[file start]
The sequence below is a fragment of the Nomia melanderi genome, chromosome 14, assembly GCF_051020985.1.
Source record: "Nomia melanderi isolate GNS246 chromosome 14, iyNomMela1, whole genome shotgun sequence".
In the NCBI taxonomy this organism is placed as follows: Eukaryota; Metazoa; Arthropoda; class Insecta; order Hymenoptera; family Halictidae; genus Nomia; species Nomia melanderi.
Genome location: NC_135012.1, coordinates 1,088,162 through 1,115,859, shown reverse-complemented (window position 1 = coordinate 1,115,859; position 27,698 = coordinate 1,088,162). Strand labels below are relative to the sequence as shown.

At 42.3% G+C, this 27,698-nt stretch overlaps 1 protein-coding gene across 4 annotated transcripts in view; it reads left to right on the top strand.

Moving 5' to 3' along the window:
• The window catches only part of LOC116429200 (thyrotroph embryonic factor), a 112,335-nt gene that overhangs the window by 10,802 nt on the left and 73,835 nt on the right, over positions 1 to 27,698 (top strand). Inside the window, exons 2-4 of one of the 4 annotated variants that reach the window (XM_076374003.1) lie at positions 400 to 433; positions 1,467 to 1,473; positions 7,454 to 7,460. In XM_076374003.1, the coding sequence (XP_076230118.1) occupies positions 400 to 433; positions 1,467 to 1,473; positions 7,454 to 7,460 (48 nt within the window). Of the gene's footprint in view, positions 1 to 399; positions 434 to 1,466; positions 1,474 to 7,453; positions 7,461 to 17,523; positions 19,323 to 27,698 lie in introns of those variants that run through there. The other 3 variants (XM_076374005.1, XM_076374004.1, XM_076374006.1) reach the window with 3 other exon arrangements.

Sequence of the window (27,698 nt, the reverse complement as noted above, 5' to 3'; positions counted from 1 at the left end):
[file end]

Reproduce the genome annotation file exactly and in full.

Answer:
The sequence below is a fragment of the Nomia melanderi genome, chromosome 14, assembly GCF_051020985.1.
Source record: "Nomia melanderi isolate GNS246 chromosome 14, iyNomMela1, whole genome shotgun sequence".
In the NCBI taxonomy this organism is placed as follows: Eukaryota; Metazoa; Arthropoda; class Insecta; order Hymenoptera; family Halictidae; genus Nomia; species Nomia melanderi.
Genome location: NC_135012.1, coordinates 1,088,162 through 1,115,859, shown reverse-complemented (window position 1 = coordinate 1,115,859; position 27,698 = coordinate 1,088,162). Strand labels below are relative to the sequence as shown.

At 42.3% G+C, this 27,698-nt stretch overlaps 1 protein-coding gene across 4 annotated transcripts in view; it reads left to right on the top strand.

Moving 5' to 3' along the window:
• The window catches only part of LOC116429200 (thyrotroph embryonic factor), a 112,335-nt gene that overhangs the window by 10,802 nt on the left and 73,835 nt on the right, over positions 1 to 27,698 (top strand). Inside the window, exons 2-4 of one of the 4 annotated variants that reach the window (XM_076374003.1) lie at positions 400 to 433; positions 1,467 to 1,473; positions 7,454 to 7,460. In XM_076374003.1, the coding sequence (XP_076230118.1) occupies positions 400 to 433; positions 1,467 to 1,473; positions 7,454 to 7,460 (48 nt within the window). Of the gene's footprint in view, positions 1 to 399; positions 434 to 1,466; positions 1,474 to 7,453; positions 7,461 to 17,523; positions 19,323 to 27,698 lie in introns of those variants that run through there. The other 3 variants (XM_076374005.1, XM_076374004.1, XM_076374006.1) reach the window with 3 other exon arrangements.

Sequence of the window (27,698 nt, the reverse complement as noted above, 5' to 3'; positions counted from 1 at the left end):